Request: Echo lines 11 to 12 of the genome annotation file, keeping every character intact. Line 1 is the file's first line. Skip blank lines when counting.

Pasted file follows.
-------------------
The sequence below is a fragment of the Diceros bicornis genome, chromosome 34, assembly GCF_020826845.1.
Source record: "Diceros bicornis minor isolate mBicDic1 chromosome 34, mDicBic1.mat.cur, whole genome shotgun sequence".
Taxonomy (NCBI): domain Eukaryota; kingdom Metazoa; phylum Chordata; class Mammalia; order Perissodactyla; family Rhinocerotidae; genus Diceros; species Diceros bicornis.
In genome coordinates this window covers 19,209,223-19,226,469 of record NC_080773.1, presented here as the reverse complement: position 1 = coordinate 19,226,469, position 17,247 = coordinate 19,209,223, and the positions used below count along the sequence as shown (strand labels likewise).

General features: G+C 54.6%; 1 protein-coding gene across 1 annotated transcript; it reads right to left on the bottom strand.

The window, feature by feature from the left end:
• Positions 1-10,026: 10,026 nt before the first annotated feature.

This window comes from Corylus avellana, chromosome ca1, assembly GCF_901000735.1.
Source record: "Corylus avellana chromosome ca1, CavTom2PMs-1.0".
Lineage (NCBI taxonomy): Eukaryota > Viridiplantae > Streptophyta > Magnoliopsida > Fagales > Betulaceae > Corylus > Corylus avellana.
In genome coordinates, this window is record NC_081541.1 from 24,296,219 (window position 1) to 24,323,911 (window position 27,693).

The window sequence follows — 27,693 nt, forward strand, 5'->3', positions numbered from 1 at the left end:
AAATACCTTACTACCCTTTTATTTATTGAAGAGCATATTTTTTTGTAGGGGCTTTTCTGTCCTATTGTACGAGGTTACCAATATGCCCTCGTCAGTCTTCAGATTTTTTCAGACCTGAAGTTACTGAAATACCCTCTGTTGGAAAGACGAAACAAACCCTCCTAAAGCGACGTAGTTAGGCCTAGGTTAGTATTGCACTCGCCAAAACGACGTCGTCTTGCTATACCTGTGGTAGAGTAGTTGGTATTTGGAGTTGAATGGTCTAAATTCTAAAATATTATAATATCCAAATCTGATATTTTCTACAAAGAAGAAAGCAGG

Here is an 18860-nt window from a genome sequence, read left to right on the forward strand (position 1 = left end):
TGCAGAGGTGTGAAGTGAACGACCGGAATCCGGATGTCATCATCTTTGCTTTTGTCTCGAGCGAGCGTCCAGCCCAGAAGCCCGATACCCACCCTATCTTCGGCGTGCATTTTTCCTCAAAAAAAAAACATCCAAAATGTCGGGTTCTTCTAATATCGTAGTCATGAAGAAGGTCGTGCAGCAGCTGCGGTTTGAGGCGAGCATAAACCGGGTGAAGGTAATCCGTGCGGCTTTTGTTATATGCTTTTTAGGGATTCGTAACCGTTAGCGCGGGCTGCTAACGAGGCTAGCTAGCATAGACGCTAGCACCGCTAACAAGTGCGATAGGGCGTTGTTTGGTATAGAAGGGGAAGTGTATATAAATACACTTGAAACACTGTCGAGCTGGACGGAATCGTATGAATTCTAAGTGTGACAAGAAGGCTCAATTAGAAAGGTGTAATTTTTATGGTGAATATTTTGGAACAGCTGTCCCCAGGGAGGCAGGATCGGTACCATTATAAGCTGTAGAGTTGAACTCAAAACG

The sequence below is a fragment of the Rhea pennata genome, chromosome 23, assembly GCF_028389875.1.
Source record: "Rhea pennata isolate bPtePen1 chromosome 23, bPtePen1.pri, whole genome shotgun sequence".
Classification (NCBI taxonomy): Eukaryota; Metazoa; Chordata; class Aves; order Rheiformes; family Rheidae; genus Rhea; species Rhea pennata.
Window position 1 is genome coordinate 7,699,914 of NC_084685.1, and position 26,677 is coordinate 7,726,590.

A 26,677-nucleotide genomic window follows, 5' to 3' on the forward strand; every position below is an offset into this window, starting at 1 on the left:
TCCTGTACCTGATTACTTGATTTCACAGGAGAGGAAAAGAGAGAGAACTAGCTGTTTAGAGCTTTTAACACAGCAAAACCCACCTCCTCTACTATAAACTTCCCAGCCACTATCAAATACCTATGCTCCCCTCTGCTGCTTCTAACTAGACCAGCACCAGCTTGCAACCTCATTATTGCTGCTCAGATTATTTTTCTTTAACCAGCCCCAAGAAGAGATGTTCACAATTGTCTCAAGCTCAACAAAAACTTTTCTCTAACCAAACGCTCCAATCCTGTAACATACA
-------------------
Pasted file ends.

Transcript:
In genome coordinates, this window is record NC_081541.1 from 24,296,219 (window position 1) to 24,323,911 (window position 27,693).

The window sequence follows — 27,693 nt, forward strand, 5'->3', positions numbered from 1 at the left end: